he was suddenly a younger man.

Not that this was your point at all.

I suspect litigious Americans was more the issue and the funny side effects of our litigious nature.

Of course informed consent is probably at least an ideal in most of the countries that find us amusing. (correctly find us amusing, amongst other less pleasant adjectives)
 
It probably means "over-the-counter".
That's correct.

America is way too obsessed with governmental warnings, but of course it's the threat of lawsuits that drives it.

My favorite "warning" ever was on a bottle of mouthwash designed for children. I was visiting with a friend with young (4-5 years) children and happened to notice the label on the bottle. I've always been an avid label reader, but this one really took the cake. It was called "Happy-Mouth", or something equally juvenile. The entire front of the bottle was devoted to cartoon characters exhorting the benefits of the product and how much fun it was to use - aimed directly at children. Obviously.

The kicker? On the back, at the top of the "instructions", in bold print, was the admonition:

Keep out of reach of children.


I laughed so hard it brought tears to my eyes... I love labels - could go on for ages about the stupidity of some of them, and it's not limited to the medical / health fields.
 
OK.
And what does that mean?
Just go to the pharmacy, apothecary and buy it. No doctor intermediary needed.

The products are over the counter, out where you can just pull them off the shelves. The good stuff is behind the counter and you need a prescription.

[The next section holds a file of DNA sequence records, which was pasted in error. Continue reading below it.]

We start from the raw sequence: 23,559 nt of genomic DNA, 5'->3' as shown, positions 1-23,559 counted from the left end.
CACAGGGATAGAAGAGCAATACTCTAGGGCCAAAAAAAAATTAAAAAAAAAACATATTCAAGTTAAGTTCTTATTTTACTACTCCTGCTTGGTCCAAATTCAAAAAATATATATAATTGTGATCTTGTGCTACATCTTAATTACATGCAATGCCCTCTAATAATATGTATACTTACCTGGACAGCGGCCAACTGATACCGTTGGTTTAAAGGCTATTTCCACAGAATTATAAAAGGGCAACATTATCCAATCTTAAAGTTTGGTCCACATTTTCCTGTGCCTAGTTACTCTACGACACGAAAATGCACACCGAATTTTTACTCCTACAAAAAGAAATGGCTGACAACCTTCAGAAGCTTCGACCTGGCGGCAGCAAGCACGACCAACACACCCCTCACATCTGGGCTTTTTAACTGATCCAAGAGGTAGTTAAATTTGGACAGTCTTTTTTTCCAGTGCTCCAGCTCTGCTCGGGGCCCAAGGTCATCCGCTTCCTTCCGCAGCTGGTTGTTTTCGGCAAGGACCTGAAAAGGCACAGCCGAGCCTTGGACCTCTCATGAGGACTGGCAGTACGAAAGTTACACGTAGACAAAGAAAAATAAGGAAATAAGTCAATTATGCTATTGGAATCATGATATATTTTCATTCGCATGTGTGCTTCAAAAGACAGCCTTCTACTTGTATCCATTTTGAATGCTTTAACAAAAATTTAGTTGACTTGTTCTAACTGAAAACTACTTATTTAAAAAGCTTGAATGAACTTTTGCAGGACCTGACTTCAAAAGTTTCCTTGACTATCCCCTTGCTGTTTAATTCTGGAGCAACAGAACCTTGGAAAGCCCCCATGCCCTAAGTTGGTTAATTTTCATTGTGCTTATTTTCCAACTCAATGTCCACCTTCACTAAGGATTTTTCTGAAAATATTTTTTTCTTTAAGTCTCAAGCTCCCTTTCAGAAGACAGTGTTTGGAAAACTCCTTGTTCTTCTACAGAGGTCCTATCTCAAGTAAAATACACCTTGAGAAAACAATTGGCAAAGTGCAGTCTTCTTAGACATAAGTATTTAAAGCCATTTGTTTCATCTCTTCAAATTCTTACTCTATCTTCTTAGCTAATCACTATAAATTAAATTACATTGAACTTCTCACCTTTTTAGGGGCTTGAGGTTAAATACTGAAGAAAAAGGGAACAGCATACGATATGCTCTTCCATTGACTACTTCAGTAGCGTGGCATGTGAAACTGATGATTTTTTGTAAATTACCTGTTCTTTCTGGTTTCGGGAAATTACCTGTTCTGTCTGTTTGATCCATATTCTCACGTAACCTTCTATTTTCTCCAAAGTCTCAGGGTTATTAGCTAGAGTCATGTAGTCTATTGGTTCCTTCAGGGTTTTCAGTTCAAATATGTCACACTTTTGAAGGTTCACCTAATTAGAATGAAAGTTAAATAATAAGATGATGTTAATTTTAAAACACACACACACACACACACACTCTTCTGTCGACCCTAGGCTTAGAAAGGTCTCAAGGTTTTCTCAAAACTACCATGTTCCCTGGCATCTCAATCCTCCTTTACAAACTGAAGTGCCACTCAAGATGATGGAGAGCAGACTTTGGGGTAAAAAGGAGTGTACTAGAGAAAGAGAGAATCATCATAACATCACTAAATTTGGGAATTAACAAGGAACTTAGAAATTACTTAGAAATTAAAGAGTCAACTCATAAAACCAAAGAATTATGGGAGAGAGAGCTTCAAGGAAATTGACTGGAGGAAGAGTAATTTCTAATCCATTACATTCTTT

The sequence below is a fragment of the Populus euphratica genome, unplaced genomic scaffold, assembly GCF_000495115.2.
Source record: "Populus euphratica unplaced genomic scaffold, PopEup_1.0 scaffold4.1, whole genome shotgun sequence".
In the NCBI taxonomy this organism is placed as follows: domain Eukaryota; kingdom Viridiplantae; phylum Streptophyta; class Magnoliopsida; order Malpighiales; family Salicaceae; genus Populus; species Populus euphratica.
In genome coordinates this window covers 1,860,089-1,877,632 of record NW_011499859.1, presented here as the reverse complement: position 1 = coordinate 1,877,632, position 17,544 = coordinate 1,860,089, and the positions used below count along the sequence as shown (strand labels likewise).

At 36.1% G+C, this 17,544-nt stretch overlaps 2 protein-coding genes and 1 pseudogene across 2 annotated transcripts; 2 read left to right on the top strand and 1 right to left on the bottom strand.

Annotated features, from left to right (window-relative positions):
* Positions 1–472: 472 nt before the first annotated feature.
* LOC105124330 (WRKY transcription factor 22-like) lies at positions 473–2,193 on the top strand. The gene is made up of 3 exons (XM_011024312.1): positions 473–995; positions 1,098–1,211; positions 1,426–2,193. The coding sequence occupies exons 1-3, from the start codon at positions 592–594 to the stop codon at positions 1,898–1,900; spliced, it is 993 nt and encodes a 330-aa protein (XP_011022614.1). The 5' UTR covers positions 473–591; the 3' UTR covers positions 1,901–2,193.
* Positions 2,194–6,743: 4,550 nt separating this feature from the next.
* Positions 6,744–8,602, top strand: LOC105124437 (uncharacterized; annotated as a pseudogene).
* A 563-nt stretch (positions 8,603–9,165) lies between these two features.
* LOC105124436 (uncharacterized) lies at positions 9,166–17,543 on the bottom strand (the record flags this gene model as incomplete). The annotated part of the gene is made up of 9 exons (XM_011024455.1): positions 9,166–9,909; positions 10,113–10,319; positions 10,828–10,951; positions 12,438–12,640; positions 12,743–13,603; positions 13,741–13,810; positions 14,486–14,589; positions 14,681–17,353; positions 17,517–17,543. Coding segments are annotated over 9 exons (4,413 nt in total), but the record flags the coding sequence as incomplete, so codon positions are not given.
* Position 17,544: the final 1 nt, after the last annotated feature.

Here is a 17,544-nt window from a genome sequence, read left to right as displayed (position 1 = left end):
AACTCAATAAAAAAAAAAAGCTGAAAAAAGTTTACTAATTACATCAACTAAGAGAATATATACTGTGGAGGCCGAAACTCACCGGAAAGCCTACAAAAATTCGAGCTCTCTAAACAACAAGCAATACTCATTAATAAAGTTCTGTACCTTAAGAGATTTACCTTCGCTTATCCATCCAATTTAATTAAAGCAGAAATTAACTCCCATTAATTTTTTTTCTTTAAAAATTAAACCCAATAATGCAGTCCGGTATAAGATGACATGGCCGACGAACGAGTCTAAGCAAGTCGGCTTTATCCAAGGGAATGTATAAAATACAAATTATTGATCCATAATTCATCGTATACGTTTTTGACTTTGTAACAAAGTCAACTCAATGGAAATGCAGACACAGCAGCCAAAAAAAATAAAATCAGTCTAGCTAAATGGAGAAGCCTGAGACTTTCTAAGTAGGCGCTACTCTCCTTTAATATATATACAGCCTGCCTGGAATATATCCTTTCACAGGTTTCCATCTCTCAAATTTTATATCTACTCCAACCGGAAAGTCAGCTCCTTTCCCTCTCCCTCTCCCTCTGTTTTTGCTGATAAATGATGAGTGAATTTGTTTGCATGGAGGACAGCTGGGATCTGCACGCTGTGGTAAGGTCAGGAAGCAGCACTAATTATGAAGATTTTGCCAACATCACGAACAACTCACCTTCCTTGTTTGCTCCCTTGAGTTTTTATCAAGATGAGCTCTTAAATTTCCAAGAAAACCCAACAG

Just go to the pharmacy, apothecary and buy it. No doctor intermediary needed.

The products are over the counter, out where you can just pull them off the shelves. The good stuff is behind the counter and you need a prescription.

ooooooh.

Weird.
 
ooooooh.

Weird.
Really. Do you mean weird category? I assume Canadians have the same kind of breakdown. I hope I didn't mislead you with 'good stuff'. It's really the more powerful more potentially dangerous stuff. Can't you guys buy things like antibacterial creams and weak acne medicines and so on just by getting it off the shelves, but need a note or message from a doctor to get the presciption stuff?
 
Really. Do you mean weird category? I assume Canadians have the same kind of breakdown. I hope I didn't mislead you with 'good stuff'. It's really the more powerful more potentially dangerous stuff. Can't you guys buy things like antibacterial creams and weak acne medicines and so on just by getting it off the shelves, but need a note or message from a doctor to get the presciption stuff?

I meant weird yes, as in category.
Though, in retrospect, I guess it makes sense for Americans, given that they actually do have ads for drugs in general, so, the distinction must be made.